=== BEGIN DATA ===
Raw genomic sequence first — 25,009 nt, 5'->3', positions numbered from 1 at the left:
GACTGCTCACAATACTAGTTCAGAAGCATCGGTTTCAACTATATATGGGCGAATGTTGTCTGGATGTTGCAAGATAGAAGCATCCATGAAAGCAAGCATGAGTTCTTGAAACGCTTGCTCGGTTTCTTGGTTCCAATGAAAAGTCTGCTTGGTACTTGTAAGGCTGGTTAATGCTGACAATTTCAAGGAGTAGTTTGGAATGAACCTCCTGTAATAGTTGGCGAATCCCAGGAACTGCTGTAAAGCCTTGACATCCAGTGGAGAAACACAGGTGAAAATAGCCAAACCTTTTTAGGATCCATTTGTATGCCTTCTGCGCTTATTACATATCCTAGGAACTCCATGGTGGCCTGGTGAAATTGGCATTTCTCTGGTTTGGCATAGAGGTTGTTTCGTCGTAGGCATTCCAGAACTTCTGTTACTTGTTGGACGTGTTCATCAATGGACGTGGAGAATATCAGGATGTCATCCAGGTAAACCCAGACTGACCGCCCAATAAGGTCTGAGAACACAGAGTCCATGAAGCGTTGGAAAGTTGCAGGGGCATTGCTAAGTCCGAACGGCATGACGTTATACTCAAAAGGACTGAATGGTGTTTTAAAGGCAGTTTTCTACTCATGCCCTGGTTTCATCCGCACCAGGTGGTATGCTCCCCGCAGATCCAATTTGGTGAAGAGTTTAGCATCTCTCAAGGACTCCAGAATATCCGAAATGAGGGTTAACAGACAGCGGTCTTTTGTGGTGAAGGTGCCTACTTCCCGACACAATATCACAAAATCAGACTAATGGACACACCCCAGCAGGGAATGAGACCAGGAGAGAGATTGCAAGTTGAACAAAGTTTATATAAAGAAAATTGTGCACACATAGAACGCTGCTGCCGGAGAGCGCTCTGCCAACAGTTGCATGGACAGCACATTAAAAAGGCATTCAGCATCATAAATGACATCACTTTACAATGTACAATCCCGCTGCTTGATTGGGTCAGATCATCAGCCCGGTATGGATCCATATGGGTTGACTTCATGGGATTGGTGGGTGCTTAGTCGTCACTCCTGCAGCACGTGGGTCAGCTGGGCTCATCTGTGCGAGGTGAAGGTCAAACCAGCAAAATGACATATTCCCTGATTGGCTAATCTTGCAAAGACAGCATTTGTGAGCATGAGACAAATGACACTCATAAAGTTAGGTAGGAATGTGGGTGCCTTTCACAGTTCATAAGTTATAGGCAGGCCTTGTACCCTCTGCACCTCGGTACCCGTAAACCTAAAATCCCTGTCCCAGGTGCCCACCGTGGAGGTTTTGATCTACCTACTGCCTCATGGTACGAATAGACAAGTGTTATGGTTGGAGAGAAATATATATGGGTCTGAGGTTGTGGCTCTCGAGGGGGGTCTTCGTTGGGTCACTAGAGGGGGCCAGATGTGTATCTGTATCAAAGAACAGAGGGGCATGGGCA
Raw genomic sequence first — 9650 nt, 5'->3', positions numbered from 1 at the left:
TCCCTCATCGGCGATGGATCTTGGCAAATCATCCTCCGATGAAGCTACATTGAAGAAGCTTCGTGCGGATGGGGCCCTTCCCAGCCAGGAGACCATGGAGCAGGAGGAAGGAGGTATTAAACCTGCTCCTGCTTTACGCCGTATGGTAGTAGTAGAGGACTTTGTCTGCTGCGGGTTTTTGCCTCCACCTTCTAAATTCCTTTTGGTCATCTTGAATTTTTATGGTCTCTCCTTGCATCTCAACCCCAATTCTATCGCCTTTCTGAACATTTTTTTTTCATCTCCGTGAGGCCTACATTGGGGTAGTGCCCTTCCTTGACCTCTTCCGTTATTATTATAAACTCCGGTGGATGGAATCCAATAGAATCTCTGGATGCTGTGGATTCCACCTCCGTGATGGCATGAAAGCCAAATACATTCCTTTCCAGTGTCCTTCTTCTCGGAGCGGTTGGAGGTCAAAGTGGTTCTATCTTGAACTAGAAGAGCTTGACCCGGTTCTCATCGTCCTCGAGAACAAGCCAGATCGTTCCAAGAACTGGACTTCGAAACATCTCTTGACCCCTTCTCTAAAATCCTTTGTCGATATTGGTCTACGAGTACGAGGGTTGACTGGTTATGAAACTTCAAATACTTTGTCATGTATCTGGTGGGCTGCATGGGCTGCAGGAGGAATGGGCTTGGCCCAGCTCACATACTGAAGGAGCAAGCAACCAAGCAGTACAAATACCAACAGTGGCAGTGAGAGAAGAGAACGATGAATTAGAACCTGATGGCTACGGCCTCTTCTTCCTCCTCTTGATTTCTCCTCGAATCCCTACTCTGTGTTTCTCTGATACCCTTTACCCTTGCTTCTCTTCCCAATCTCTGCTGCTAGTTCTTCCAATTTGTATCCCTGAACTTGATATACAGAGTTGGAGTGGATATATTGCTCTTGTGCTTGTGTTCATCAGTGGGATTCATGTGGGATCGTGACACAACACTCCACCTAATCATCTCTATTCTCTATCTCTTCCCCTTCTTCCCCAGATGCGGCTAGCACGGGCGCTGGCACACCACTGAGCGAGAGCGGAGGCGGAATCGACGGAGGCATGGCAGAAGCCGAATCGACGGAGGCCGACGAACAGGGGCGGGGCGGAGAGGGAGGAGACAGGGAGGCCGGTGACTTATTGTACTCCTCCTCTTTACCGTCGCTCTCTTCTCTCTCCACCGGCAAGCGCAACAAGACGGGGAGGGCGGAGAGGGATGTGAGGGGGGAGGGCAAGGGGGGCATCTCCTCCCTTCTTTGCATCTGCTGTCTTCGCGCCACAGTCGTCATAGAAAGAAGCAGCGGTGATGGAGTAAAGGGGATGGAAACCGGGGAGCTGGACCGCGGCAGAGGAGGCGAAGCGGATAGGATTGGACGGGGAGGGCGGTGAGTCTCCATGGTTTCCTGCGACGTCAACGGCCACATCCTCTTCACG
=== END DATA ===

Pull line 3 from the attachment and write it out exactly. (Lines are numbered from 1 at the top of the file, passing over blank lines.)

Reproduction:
Raw genomic sequence first — 9650 nt, 5'->3', positions numbered from 1 at the left: